By John Eberhard

I have noticed what seems like a marked increase lately in the amount of dishonest promotional items I receive, mostly in email.

Like emails where the person says “It’s been a while since we were in touch,” when I’ve never been in touch with this person in my life.

Or emails where the person says that they looked at my website, has noted something wrong with it, and want to offer me SEO (search Engine Optimization) services or web design services. And I know that this person hasn’t looked at my website, because if they had, they would know that I offer SEO and web design services myself. Instead, they’re just sending it out to thousands of people.

My son was telling me he took an online course in marketing a few years back, where the course advised you to do things like this (lying) because it would increase the clickthrough rate, i.e. people clicking on your email and coming to your landing page.

I also get several emails a week lately that are an out and out scam, usually in the form of saying your login credentials or credit card info for Spectrum, Amazon, etc., are not working. So go to this page to update them. And then you look at the email itself and it’s from some random email address, not from Spectrum or Amazon. So they’re trying to steal your login credentials or credit card number.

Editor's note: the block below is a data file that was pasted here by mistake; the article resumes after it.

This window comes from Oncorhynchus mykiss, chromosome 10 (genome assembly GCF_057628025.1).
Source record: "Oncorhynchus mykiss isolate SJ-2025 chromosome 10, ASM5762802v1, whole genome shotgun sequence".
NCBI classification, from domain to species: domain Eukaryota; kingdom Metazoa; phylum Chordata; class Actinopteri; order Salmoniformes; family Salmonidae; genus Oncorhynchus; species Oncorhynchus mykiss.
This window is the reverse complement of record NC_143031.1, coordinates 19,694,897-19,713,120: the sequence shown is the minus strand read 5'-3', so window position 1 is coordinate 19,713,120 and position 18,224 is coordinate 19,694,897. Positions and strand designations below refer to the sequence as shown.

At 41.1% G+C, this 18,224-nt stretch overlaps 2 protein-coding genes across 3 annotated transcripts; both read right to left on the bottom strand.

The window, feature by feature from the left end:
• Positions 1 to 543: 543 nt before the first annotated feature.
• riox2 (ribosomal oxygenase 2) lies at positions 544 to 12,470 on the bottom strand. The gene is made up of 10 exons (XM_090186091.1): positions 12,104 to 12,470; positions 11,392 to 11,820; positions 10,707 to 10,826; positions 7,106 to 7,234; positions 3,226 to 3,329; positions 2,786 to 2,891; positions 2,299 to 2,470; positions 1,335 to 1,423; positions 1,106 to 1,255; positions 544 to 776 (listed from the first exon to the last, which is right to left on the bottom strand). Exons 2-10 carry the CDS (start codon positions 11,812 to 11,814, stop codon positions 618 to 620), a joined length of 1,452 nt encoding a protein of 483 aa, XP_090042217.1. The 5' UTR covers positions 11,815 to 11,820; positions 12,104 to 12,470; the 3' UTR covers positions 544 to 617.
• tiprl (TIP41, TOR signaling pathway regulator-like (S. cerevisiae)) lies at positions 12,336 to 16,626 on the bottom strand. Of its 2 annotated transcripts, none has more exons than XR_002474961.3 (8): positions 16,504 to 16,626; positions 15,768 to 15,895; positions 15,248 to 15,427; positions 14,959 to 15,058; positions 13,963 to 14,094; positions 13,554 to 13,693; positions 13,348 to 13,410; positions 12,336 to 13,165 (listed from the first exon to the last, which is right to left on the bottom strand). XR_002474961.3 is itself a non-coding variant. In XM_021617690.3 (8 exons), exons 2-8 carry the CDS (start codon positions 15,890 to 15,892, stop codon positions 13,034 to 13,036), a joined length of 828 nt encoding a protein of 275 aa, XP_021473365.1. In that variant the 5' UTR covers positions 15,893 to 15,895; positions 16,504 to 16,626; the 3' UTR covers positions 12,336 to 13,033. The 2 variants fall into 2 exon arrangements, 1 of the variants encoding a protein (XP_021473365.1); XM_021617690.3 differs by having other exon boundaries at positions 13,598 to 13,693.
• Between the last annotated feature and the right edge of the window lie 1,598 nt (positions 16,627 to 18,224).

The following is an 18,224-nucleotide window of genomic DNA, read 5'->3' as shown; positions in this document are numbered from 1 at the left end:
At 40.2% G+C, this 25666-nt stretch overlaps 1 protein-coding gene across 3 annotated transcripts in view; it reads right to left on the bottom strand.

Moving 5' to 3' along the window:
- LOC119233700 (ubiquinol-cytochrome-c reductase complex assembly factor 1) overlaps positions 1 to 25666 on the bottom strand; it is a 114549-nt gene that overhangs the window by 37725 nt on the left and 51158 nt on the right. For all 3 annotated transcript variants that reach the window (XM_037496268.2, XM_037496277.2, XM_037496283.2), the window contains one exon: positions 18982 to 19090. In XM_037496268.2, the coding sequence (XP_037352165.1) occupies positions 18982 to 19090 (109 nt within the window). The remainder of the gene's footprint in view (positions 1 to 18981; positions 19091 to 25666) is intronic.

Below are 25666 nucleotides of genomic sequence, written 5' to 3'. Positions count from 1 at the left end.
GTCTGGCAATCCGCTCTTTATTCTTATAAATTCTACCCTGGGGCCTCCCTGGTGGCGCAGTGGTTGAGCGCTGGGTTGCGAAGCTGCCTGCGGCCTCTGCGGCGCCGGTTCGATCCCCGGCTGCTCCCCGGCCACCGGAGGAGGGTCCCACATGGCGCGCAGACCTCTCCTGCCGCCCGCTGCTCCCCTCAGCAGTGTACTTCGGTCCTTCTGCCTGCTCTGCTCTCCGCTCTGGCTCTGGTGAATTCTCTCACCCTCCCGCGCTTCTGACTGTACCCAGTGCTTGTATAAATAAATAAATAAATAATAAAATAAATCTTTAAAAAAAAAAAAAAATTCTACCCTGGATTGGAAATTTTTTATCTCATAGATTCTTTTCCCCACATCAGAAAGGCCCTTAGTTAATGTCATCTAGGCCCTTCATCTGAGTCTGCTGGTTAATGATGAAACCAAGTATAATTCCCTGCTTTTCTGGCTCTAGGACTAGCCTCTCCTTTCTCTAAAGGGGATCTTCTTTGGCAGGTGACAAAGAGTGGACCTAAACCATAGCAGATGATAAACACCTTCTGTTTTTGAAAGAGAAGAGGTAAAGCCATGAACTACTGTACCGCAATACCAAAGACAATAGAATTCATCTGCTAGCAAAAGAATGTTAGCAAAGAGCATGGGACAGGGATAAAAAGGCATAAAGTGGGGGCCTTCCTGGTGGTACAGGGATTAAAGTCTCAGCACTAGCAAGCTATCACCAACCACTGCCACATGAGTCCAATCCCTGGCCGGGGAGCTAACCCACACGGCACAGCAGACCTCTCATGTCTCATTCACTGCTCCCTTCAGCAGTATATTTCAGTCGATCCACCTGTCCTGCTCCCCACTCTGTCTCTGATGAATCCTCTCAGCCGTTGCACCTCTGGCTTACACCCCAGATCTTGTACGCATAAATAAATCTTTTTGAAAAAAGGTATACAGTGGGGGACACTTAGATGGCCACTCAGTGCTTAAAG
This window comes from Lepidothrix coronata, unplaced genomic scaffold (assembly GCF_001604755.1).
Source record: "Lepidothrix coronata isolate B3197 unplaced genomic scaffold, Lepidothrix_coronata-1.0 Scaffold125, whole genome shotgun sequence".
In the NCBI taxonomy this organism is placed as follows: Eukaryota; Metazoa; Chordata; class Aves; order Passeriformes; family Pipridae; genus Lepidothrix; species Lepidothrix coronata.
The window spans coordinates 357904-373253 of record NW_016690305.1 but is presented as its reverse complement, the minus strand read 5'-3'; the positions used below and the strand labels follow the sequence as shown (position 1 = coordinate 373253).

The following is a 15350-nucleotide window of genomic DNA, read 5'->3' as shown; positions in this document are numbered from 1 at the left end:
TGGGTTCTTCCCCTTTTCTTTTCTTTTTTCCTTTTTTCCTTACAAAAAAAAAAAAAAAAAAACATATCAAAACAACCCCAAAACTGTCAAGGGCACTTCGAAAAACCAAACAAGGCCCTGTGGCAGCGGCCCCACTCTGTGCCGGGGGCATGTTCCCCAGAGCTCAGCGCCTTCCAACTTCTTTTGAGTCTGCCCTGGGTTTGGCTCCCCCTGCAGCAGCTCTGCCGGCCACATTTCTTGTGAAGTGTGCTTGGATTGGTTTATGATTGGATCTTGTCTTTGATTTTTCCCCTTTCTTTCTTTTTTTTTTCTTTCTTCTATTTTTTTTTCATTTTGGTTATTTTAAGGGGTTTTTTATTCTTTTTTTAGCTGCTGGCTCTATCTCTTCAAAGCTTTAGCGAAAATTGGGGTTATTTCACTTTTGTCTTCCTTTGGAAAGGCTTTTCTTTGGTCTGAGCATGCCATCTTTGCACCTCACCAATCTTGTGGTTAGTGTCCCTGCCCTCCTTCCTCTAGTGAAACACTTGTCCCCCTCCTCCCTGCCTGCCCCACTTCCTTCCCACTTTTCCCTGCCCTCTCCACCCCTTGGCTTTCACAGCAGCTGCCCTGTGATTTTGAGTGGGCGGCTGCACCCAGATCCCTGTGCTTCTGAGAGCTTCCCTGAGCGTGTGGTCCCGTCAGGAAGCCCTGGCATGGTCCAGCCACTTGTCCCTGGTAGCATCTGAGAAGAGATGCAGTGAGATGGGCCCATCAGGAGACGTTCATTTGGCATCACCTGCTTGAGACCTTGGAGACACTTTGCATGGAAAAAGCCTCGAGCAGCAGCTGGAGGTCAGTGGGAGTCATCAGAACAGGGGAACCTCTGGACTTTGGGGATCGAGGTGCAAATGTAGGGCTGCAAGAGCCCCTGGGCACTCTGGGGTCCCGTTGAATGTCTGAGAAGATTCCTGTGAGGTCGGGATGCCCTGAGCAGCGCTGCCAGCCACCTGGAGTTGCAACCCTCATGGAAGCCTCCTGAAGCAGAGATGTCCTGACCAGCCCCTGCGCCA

I also see ads on Facebook routinely offering items for way below market value. I remember seeing ads for drum sets (I am a drummer) for like $50, sets that normally cost $3,000-4,000.

And then there’s the rash of emails on Facebook from people claiming your Facebook business page violates something and they are going to shut it down. And it’s not from anyone from Facebook. I’m not even sure what these people hope to gain from this.

The point is that all this dishonesty and dishonest tactics hurts all marketers. It makes people distrust any effort at marketing something.

I have always believed that being scrupulously honest in all your marketing and PR communications is the best policy. That’s how you build trust. And I urge you to be that way with all your marketing. Maybe together we can rehabilitate the image of marketers.